The danger with
'gig movies' - films in which fresh-faced dudes convene to rock out to their favourite band - is that they do tend to have a suspicious odour of 'hipster douche' about them. Take Nick And Norah's Infinite Playlist, for example. It has a terribly wanky title, a young cast who wouldn't know real rock and roll if their iPod Nano vomited it into their pockets and the promise of a 'wild night out in NYC' complete with 12A rating and mild language. It's almost enough to make you want to machine gun the audience, and that's before it's even started.
Well take your finger off the trigger, hoss. Playlist isn't quite as self-consciously hip as it might look. It is, in actual fact, a rather sweet - if unforgivably lightweight - rom-com that just happens to be set on one night in and around the New York club scene. Think of it as Superbad
without the booze or Juno
without the snarky dialogue.
Michael Cera, then. If the reason he's stalling on the forthcoming Arrested Development movie is because he fears becoming typecast, then he's too late. As Nick, the straight bass player in a 'queercore' band called The Jerk Offs, Cera rolls out his tried-and-tested one-note awkward shuffle - over-familiar, yes, but still lovable all the same. Dumped and distraught, Nick is hung up on his bitch ex-girlfriend Tris (Dziena), but over the course of a night out in New York winds up falling for her friend Norah, played by Kat Dennings (the daughter from The 40 Year-Old Virgin).
Both Cera and Dennings are great young comic actors and share a cute, subtle chemistry in their scenes together, with a witty and sharp script making their flirtation seem natural and unforced. It's a shame Nick and Norah don't have more time to get to know each other - Playlist is in such a rush to skip to the next scene, it's like their relationship is stuck on shuffle. First they kiss (via the hackneyed old 'pretend boyfriend' routine), they argue, she pouts her fantastic lips and he fingers her on a couch. And they say romance is dead.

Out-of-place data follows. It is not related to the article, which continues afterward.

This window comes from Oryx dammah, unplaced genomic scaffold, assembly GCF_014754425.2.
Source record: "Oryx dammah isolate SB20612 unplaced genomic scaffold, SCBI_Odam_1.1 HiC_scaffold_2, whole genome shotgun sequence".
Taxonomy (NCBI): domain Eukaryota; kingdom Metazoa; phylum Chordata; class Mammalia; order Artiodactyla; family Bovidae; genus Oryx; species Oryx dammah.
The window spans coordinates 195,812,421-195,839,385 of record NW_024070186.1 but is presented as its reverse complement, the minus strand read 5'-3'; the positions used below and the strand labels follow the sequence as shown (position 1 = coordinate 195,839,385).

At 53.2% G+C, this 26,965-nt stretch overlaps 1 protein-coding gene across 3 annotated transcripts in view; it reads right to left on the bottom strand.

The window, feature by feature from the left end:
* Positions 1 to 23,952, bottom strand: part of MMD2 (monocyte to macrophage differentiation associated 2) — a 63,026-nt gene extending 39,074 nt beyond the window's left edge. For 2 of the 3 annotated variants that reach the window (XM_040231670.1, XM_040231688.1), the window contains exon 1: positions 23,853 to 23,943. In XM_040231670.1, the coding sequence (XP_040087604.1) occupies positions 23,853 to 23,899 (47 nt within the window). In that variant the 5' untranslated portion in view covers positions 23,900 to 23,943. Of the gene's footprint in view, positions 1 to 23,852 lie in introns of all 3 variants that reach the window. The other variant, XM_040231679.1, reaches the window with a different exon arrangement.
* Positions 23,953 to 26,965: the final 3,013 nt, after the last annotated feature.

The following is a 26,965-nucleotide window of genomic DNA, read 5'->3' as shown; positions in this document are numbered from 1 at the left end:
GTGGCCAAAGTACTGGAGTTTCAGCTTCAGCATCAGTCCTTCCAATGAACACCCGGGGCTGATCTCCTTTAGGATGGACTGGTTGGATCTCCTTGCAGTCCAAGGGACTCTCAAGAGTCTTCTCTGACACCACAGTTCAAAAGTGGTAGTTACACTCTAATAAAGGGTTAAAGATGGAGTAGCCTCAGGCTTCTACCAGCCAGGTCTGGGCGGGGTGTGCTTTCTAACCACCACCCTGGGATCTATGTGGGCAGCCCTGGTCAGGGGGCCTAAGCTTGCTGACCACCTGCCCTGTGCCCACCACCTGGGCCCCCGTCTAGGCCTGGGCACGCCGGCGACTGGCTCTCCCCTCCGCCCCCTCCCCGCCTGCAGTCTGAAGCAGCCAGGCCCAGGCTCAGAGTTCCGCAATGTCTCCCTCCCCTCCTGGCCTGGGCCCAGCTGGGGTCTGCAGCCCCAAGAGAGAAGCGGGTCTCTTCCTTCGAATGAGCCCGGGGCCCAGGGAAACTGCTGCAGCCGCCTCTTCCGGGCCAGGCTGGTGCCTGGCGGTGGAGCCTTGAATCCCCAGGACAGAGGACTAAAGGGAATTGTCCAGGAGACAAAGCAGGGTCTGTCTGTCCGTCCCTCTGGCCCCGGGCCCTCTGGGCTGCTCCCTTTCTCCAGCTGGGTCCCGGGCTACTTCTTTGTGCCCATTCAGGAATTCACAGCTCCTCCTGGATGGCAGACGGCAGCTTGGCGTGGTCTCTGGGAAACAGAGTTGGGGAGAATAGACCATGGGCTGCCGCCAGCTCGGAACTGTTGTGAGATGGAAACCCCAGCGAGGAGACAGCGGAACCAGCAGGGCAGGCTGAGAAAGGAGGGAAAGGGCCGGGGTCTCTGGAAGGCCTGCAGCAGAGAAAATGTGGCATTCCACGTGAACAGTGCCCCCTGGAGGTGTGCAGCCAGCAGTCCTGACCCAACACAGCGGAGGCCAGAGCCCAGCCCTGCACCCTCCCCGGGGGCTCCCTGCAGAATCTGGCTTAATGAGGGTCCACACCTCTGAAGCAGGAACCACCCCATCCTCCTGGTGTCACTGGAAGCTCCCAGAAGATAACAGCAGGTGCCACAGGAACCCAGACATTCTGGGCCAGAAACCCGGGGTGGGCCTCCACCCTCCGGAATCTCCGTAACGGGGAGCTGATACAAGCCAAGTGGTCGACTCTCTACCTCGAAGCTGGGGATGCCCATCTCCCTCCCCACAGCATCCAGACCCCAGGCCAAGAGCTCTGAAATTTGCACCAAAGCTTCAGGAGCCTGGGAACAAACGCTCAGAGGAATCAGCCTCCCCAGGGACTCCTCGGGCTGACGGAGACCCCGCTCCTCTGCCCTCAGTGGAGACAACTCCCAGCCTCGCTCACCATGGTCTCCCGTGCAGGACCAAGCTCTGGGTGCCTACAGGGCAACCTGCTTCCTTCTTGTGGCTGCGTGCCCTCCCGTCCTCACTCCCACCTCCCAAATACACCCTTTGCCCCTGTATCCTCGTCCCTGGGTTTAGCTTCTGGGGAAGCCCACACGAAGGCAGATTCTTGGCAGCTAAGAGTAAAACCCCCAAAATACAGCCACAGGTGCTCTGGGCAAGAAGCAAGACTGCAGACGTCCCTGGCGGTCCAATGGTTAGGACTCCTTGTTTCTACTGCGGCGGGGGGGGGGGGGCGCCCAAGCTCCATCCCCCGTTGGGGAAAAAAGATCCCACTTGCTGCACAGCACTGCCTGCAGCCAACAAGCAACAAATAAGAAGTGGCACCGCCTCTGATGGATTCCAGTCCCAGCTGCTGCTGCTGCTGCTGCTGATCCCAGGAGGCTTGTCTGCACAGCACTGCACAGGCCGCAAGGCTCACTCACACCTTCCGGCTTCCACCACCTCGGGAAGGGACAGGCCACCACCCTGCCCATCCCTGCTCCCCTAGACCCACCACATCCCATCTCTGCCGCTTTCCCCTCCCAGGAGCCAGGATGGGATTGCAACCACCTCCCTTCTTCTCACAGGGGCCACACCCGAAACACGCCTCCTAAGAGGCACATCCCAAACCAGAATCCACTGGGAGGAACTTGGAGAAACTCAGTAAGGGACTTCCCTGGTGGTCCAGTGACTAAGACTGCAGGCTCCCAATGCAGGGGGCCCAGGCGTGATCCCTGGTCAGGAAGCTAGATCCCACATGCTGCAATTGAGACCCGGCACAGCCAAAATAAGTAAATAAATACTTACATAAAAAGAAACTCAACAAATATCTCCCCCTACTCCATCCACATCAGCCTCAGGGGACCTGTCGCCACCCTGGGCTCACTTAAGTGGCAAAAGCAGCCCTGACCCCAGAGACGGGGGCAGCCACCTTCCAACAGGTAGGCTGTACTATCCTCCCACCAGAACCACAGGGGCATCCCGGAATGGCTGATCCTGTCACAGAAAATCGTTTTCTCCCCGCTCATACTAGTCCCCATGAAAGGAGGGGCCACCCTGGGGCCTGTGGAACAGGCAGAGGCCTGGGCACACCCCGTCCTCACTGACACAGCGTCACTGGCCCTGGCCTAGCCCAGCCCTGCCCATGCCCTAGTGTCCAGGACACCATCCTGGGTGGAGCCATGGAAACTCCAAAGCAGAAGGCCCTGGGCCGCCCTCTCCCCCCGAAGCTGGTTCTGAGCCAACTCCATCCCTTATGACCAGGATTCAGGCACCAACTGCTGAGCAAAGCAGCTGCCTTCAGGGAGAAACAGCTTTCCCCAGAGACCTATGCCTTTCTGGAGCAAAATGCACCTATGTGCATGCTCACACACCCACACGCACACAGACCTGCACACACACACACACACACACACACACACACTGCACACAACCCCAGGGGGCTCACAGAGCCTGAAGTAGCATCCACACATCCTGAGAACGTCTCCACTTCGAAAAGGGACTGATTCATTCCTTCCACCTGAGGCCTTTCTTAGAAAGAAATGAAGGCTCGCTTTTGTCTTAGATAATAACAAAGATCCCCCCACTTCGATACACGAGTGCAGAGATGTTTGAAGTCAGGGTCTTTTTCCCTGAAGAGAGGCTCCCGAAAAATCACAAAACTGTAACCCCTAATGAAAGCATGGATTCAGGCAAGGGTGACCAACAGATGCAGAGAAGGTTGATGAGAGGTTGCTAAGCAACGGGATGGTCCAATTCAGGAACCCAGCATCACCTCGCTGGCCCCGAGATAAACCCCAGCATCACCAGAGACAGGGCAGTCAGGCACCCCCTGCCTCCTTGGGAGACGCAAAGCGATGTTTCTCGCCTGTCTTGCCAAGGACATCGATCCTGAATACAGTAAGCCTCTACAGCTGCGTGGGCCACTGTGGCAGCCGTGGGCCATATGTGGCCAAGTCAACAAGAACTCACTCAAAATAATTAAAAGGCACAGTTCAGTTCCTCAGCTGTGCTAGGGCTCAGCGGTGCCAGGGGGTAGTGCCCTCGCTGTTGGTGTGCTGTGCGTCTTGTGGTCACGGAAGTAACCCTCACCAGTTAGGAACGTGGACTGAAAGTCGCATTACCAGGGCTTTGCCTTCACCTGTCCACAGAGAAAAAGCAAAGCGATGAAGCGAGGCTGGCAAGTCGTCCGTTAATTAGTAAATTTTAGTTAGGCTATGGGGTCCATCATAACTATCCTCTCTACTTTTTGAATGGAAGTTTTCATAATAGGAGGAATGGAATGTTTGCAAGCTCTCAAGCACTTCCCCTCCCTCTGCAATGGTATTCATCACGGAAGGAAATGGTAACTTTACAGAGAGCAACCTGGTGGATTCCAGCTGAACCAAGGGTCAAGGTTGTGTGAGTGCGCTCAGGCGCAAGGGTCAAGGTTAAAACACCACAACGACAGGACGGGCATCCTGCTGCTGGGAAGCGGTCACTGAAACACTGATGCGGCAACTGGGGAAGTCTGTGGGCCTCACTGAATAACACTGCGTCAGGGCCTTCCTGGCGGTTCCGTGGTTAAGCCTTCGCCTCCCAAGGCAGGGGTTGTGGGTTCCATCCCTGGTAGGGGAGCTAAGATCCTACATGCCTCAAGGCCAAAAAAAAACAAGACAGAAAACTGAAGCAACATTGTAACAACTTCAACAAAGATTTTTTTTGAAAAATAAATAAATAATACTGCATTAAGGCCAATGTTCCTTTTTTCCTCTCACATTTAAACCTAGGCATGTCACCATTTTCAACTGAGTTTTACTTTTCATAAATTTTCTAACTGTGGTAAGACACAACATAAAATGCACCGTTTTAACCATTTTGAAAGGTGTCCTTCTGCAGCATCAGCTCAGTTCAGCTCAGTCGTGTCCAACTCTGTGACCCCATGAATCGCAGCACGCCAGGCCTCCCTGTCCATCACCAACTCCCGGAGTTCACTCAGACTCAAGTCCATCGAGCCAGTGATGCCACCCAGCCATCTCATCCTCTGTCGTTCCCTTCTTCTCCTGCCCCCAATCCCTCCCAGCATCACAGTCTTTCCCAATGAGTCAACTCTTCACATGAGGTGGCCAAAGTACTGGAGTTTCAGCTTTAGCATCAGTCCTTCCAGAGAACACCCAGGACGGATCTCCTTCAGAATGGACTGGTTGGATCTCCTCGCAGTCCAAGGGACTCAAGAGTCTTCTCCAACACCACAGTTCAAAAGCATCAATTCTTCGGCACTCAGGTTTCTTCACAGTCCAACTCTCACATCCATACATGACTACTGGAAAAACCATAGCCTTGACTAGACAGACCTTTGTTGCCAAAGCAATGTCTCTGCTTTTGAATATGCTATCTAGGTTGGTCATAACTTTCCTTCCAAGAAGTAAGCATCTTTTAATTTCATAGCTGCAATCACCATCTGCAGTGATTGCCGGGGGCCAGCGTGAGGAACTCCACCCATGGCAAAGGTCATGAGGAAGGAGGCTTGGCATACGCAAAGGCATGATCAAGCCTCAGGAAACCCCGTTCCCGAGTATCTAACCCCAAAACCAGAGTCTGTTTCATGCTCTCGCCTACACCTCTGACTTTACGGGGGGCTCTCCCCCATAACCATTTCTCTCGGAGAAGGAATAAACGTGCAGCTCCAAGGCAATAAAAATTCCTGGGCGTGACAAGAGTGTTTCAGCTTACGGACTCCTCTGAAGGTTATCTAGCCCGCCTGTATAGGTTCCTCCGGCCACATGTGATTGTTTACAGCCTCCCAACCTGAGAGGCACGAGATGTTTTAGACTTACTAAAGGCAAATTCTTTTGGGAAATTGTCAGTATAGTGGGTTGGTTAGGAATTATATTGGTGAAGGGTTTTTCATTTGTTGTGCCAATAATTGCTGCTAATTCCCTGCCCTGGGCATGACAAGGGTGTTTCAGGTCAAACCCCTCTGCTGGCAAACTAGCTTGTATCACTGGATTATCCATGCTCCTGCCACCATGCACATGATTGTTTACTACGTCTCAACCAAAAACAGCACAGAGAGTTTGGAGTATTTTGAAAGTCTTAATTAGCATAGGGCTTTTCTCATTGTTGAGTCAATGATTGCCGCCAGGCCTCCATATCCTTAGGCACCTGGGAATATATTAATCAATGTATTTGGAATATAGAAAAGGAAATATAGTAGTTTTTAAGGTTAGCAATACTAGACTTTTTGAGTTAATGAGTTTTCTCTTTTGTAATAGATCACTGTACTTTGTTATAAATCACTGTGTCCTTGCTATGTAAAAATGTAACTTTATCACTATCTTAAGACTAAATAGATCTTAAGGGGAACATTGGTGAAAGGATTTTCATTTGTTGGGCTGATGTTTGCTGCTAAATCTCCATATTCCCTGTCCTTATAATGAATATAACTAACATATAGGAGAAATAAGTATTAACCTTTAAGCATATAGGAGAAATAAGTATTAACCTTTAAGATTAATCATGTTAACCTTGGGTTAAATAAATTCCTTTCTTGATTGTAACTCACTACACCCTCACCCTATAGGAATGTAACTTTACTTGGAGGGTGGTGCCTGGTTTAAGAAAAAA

Aside from the predictable pairing of the two leads, the rest of the night out is pretty uneventful. Music is suspiciously quiet at all the clubs they visit, all the venues look the same and all the bands they see play twee indie pop songs; the kind to iron your skinny jeans to. Sex, drugs and rock and roll? Norah has never had an orgasm, Nick is straight edge and they spend their night hunting for an emo band called Where's Fluffy. Thankfully, there's an amusing sub-plot concerning Norah's boozy best friend Caroline (Ari Graynor), whose drunken antics will be recognisable to anyone who's ever had a beered-up friend go AWOL halfway through a night out.
In fact, if Playlist could have got its drunk on a little more often, perhaps it would have struck a few more of those familiar chords - as it is, it often feels like you're chaperoning these kids round town rather than painting it red with them. As such, it's hardly the wild night out its advertised as, but perhaps more befitting for a quiet night in instead.